In this lesson I will teach you how to use the separable prefix verbs in German (also known as “trennbare Verben”). I explain when to separate the prefix from a German verb and when not to. I’ll also show you a list of the separable prefixes. You will learn how these separable verbs work and how to use a variety of separable verbs in German through a ton of example sentences. In my next few lessons I will focus on smaller groups of prefixes and how they change the meanings of the verbs.
Separable Prefix Verbs Rules Overview
In this post I will explain the following rules in more detail with example sentences for each. If you are looking for a quick overview of how to use the separable prefix verbs in German, these are the rules you need to be able to apply.
- When the separable prefix is used in a simple sentence in the present or simple past tense, put the prefix at the end.
- If you need to use the infinitive of the verb, put the prefix back on the front of the verb.
- When that infinitive requires “zu”, put “zu” between the prefix and the rest of the verb.
- If you are using a past participle, the ones used in the Perfekt, Plusquamperfekt and Futur 2 tenses, put the ge- between the prefix and the rest of the verb.
- When you are using a subordinate clause with a separable prefix, you put the conjugated form of the verb with the prefix at the end of the clause or sentence.
What are German Verb Prefixes?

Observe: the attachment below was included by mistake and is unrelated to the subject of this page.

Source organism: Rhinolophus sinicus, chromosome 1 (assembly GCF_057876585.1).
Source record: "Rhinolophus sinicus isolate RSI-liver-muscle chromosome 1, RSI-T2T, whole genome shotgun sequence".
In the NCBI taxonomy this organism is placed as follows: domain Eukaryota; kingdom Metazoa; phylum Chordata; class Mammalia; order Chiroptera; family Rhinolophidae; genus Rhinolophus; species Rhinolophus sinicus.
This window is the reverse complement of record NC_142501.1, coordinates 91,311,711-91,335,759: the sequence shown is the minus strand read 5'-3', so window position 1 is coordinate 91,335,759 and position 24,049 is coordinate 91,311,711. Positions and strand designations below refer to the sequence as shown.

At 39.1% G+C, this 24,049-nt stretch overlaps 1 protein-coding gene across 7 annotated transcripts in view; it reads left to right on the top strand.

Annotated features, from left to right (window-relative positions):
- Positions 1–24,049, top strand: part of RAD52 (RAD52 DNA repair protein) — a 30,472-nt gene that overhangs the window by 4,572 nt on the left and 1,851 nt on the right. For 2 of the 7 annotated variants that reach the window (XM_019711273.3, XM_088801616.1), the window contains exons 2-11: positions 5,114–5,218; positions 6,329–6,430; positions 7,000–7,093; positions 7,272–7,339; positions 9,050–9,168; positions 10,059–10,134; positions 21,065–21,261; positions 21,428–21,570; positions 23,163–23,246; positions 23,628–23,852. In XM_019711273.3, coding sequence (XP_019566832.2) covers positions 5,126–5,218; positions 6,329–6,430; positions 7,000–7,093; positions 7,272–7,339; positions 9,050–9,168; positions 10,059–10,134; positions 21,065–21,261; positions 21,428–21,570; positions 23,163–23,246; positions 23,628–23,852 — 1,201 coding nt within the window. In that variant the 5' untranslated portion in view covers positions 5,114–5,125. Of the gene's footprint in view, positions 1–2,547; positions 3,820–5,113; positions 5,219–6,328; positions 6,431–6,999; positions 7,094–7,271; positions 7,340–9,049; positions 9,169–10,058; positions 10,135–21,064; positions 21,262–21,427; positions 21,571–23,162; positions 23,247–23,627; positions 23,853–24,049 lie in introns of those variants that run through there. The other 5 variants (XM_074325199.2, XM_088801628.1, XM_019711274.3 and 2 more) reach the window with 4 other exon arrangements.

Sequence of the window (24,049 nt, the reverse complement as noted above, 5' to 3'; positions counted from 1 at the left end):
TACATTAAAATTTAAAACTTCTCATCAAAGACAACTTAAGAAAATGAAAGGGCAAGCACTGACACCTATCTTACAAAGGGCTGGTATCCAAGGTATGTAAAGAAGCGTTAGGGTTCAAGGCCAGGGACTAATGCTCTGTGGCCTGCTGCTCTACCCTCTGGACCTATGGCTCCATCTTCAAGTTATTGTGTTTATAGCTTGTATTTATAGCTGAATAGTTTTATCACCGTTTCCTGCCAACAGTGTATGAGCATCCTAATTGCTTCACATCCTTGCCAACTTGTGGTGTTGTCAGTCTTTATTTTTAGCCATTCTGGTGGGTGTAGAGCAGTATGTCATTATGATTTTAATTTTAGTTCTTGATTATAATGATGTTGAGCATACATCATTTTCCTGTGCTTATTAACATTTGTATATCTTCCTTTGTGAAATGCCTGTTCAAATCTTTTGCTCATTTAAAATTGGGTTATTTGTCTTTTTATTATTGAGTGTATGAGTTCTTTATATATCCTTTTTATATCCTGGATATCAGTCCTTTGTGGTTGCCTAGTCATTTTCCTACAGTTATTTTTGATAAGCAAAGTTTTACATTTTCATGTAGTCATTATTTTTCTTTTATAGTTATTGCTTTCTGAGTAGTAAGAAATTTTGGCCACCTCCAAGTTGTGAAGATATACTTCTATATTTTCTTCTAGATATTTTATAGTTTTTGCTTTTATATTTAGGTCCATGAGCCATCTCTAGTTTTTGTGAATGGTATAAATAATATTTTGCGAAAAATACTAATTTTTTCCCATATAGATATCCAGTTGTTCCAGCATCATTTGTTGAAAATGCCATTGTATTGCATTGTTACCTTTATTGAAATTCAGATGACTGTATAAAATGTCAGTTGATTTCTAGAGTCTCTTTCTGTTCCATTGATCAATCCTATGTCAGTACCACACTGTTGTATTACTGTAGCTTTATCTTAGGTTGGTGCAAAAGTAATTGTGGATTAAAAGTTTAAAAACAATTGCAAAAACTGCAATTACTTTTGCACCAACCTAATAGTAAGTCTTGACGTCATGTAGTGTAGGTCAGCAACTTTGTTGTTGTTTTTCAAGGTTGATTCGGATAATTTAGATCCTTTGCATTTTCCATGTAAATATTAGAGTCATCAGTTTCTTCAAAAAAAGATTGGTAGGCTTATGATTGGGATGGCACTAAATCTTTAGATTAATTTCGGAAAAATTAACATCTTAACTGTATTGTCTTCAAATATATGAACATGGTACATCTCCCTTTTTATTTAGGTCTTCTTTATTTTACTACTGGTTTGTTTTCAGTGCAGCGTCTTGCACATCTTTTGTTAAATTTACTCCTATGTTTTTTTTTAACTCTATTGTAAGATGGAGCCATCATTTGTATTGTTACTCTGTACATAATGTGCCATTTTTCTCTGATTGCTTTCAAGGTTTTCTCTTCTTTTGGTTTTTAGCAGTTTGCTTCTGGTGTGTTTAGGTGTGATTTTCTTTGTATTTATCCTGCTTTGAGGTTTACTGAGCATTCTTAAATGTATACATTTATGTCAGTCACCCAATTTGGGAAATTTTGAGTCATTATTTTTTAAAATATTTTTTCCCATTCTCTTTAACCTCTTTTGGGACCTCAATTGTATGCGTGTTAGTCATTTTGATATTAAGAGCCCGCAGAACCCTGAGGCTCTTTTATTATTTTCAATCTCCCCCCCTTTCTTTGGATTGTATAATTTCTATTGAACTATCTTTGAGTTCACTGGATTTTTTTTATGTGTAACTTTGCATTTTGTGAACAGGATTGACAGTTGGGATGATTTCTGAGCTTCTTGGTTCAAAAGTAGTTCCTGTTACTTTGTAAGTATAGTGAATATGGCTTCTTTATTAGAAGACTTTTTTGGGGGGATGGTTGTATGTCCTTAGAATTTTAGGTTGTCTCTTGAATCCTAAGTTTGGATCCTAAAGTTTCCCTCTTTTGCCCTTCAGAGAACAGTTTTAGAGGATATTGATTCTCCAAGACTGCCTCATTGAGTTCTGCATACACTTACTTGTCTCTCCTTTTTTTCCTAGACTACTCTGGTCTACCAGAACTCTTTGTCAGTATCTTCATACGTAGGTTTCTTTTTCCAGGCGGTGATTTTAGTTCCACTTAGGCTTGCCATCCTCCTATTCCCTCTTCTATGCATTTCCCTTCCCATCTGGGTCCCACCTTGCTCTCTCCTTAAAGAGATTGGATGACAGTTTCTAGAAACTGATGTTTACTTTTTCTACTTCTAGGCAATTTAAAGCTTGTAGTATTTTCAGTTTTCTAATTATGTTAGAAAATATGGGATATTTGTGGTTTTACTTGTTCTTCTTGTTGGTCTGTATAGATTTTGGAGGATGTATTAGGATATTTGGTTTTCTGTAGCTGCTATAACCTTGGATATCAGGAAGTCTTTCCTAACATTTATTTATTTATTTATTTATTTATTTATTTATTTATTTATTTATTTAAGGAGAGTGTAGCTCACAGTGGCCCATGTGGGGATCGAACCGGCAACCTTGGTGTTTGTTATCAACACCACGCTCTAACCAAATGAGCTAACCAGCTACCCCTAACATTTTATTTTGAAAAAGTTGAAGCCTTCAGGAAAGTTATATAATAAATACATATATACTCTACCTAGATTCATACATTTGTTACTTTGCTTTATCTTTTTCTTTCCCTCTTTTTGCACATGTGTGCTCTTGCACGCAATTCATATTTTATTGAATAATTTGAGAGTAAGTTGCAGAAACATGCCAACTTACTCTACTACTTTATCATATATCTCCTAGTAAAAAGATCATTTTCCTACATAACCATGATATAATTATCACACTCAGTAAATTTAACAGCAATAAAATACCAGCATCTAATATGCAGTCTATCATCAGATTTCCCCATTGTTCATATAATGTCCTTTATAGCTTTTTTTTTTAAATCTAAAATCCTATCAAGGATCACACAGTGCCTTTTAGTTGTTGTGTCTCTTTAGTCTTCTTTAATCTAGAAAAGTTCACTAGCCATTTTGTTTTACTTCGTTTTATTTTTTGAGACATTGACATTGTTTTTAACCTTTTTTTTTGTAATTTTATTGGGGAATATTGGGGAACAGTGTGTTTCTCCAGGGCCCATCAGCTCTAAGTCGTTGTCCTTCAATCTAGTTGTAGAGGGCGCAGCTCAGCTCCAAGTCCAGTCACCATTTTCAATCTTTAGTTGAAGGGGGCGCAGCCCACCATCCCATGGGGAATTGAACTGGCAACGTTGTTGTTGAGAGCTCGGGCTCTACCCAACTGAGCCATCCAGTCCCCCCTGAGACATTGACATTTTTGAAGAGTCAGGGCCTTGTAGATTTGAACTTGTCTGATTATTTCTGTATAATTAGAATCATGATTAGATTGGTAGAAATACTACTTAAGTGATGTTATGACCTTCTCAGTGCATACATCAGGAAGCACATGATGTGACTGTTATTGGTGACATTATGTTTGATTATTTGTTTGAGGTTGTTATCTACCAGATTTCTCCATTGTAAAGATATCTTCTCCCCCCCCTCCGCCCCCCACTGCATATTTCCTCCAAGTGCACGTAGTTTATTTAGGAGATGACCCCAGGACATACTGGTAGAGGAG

First off, let’s talk about prefixes in general. If you didn’t watch last week’s video about inseparable verbs, shame on you, but don’t worry, I will repeat myself a bit here. German verbs are often modified with prefixes. They change the meaning and morph one verb into another.
For example, the verb “geben” is often translated as “to give”, but when you add the prefix “aus-” we translate it with the English verb “to spend”. While this does more accurately represent the usage of the verb “ausgeben”, you can also translate it as “to give out”. This tells us the prefix aus- changes the direction of the “geben” from a more general non-specific “away from the subject” direction to a slightly more specific “outward” direction.
Basically every verb in German has a direction of sorts. The direction of “lernen” is “from less to more”. For the verb “leben” the direction is “forward”. The direction of “singen” is “from your mouth away”. These directions are changed by prefixes.
Most prefixes, like “aus-” are separable. This means that the prefix is often moved to the end of the sentence. For example:
Ich gebe zwanzig Euro für das Konzert aus.
I am spending twenty Euros for the concert.
List of Separable Prefixes in German
The list of separable prefixes is considerably longer than the list of inseparable prefixes I explained last week. That’s why there is no way I could cover them all in one video, but you can see them below. Today I’ll use a variety of these prefixes to illustrate the rules for how to use them in a variety of situations, but for those of you who just want to know which prefixes are separable, there you go.
If you want to focus on the most used ones, you can start with this slightly shorter list. They are the most commonly used separable prefixes in the German language.
When to Separate a Separable Prefix from the Verb